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Our sixth course comprised of Scallop served in its own shell with dried fish roe, fir tree, finger lime and “dashi” (First served on 15th September 2009). The Dashi which is a class of soup used in Japanese cuisine was poured onto the scallop shell once we were done devouring our scallop. The broth was fragrant, aromatic and rejuvenating (we could drink a whole jug of it). However, let’s not steal the spotlight from the highlighted ingredient which oddly so is Fir Tree. The needle like leaves were served as a garnish on our scallop with an intent to give you the flavor of the forest. Unfortunately though, the flavor of the roe and finger lime was strong enough to overpower the flavor of the fir tree. Also, did we forget to rave about how perfectly that scallop was cooked? Brilliance.
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Our seventh course was a simple served of Swedish “Knäckebröd” also known as Crispbread (First served on 15th May 2008). It was baked in Sweden since 500AD in the form of round wafers with holes in the middle (so that the bread could be stored in sticks, hanging from the ceiling). Served with homemade butter, these wafers are apparently a staple in Nordic homes, and go perfectly well with soup. Speaking of soup, a surprise element that was not included in the menu was brought to our table, and could easily be the best soup we’ve ever had. The onion and almond milk soup served with a caramelized onion paste was unbelievably flavorful, wholesome, comforting and had the perfect consistency. A pleasant surprise indeed.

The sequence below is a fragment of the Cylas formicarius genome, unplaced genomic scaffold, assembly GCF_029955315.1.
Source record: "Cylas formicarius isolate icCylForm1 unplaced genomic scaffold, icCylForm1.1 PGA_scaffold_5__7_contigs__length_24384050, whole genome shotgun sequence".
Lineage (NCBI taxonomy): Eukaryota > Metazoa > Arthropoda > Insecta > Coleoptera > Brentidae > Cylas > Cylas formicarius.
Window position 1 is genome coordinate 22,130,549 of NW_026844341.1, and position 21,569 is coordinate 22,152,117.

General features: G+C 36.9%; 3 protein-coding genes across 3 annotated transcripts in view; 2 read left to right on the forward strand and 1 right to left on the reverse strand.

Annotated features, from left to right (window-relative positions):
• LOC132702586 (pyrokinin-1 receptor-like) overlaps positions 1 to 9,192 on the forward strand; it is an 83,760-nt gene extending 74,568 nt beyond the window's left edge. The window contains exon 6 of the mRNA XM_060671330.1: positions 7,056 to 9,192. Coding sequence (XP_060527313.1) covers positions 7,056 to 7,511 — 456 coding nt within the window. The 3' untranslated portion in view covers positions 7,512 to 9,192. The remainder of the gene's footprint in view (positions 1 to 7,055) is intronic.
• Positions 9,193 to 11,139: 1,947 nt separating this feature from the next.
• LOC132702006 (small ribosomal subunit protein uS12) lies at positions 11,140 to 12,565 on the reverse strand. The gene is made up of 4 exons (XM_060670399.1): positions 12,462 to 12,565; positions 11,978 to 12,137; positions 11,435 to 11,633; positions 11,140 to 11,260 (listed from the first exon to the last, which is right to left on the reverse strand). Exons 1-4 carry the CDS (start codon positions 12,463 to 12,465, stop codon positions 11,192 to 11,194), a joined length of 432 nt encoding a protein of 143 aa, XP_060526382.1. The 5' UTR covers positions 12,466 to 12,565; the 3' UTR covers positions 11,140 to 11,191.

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With our meal going extremely well so far, it was time for our eight course, which was “Slow Baked Cod “38◦c” served with Swedish Vendace Roe from Kalix, Beurre Blanc flavored with preserved anchovy juice, Dill and Young Onions (First served on 7th October 2012). The highlighted ingredient in this dish is the Vendace Roe which is defined by its golden color and mild, gorgeous flavor. It is a rare ingredient that possesses a prominent fish flavor and is served in some of the finest restaurants in the world. The roe pairs perfectly with the Cod that was cooked to flaky perfection. May we add that the presentation of this dish was delectable too, with each individual young onion stuffed perfectly and beautifully.